My favorite games to read
I’ve been reading a really great story recently. By which I mean I have been playing a really great video game. Specifically, I’ve been playing adventure game Kentucky Route Zero, now on its fourth episode (of five). Despite being a video game, it is also one of the best magical-realist stories I’ve read in years. Kentucky Route Zero’s existence is a testament to the steadily improving quality of prose writing in video games.
It certainly wasn’t always this way. For decades, with the exception of the text-adventure genre, writing in games was merely functional: It was for labels, instruction or only the faintest of character-building. It was riddled with typos, infamous translation errors and unclear meaning. This was just fine, because the stories that video games were trying to tell — when they were even trying to tell one — were usually very simple. “Text-adventure” games by companies like Infocom told intriguing and clever stories — but these were very much in the Dungeons & Dragons vein, and catered to niche audiences. But as mainstream video games entered more cinematic territory in the ’90s, they embraced storytelling and narrative like never before. To do this, developers generally adopted two techniques: cutscenes (pre-rendered cinematics) and lore-dump text files. These text files — which described character, backstory, settings, props, weapons, etc. — were often found in the margins of the pause menu, in a file called the journal, the codex or something in this vein.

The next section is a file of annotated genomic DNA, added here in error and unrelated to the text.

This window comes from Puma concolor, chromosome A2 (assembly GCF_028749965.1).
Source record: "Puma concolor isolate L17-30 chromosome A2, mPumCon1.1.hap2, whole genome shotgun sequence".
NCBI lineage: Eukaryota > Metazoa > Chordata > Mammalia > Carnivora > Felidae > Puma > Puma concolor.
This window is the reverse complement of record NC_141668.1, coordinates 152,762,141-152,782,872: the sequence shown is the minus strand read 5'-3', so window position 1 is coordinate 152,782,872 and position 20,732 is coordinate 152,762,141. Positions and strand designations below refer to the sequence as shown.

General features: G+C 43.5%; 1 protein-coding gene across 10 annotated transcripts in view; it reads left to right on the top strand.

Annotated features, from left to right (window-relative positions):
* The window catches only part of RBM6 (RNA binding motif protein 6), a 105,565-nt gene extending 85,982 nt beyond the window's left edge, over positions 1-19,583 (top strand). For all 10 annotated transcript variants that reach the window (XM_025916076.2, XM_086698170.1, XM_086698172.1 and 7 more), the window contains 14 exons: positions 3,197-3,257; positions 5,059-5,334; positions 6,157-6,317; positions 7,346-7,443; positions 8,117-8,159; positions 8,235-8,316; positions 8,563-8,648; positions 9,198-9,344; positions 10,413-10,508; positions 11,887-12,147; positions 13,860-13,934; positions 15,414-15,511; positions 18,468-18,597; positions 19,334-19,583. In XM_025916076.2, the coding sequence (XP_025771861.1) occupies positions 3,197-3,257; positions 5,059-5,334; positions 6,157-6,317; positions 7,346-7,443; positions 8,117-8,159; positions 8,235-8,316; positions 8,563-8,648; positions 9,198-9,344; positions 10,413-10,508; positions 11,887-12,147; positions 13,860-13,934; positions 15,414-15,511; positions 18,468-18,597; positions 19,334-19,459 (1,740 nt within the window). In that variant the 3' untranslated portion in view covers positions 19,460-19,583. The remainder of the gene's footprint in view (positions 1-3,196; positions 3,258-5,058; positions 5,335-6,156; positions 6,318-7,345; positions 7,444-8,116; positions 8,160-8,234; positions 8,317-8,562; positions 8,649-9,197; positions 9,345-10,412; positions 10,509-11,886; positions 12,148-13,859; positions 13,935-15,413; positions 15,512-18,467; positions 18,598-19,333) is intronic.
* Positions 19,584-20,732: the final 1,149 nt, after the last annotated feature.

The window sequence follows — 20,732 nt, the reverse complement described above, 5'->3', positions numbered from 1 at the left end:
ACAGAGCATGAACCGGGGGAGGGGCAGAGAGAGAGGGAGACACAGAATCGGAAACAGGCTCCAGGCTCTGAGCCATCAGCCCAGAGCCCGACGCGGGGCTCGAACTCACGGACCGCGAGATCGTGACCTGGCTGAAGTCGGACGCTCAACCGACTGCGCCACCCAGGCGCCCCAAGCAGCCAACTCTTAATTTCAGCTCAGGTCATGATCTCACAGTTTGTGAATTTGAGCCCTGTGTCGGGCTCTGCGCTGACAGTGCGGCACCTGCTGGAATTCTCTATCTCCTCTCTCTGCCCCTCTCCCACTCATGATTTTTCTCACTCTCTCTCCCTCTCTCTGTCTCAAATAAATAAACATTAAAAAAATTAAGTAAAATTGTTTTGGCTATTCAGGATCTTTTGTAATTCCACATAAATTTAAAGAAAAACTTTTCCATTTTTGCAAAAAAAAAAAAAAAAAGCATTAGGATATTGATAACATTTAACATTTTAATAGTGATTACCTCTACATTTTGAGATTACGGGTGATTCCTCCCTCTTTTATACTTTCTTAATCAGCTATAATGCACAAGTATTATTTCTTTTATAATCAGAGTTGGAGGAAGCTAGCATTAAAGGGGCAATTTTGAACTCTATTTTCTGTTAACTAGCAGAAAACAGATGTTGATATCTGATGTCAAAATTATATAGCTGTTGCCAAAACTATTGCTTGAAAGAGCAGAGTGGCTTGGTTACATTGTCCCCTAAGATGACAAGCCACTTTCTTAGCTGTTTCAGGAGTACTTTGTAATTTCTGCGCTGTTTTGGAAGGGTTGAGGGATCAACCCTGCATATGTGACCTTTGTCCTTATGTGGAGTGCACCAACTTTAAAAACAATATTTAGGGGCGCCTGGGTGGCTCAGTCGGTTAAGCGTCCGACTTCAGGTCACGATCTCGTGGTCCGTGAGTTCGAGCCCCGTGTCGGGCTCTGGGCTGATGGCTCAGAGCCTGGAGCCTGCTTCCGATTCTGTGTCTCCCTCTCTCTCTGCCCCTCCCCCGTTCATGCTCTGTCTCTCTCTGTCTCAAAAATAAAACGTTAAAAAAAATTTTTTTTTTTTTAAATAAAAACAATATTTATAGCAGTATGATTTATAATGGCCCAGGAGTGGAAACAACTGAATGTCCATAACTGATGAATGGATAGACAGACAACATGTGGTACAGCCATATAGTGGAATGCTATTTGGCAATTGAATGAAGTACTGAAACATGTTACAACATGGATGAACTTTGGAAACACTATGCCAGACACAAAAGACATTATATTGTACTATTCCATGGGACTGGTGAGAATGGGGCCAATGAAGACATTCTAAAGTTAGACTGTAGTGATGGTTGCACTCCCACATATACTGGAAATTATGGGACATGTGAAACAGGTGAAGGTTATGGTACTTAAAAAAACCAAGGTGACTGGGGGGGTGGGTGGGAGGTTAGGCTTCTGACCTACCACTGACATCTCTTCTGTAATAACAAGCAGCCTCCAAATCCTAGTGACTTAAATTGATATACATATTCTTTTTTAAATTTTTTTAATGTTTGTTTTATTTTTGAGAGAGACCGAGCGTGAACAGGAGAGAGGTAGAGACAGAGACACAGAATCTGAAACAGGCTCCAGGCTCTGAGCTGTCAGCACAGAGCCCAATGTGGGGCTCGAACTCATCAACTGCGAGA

In role-playing games, these “journals” evolved into actual digital books that piled up in your inventory (perhaps you are familiar with playing Skyrim and having a Deathlord about to smash you in the face when you pause the game, freeze time and whip out a book about the reign of Uriel Septim and start reading). Because they were now putting lore in things that looked like books, video-game developers felt compelled to try their hand at writing. The results were, er, hit and miss. Skyrim books are full of purple prose, derivative stories, and tons of telling at the expense of showing. On the other hand, the books in The Witcher 3 inventory are wittier and full of character (perhaps because they were rooted in honest-to-God literature; The Witcher is itself an adaptation of a long-running novel series).
But games like Kentucky Route Zero have taken a different tack, completely embracing story, making it the core subject of the game. The story in these games has sometimes displaced traditional gameplay mechanics (often, there is no way at all to “win”). In doing so, they have created hybrid works of fiction that depend upon the quality of their written word, while most games would rely on the quality of their bullet physics. They have blurred the line between interactive fiction and the kind of respectable novels your English teacher would assign.
The central narrative in Kentucky Route Zero is about deliveryman Conway’s journey down the mythical “Zero” highway to deliver a package. However, it’s not really about him. Like Gabriel Garcia Marquez’s 100 Years of Solitude, the meat of the experience lies much more in the exploration of the ensemble cast that accompanies Conway, and its complex web of relationships, desires, and regrets. The primary gameplay mechanic revolves around selecting people to speak with, and then making dialogue choices to shape a conversation. The writing in these conversations is crisp and compact, bursting with Southern-fried flavor straight out of a Flannery O’Conner short story.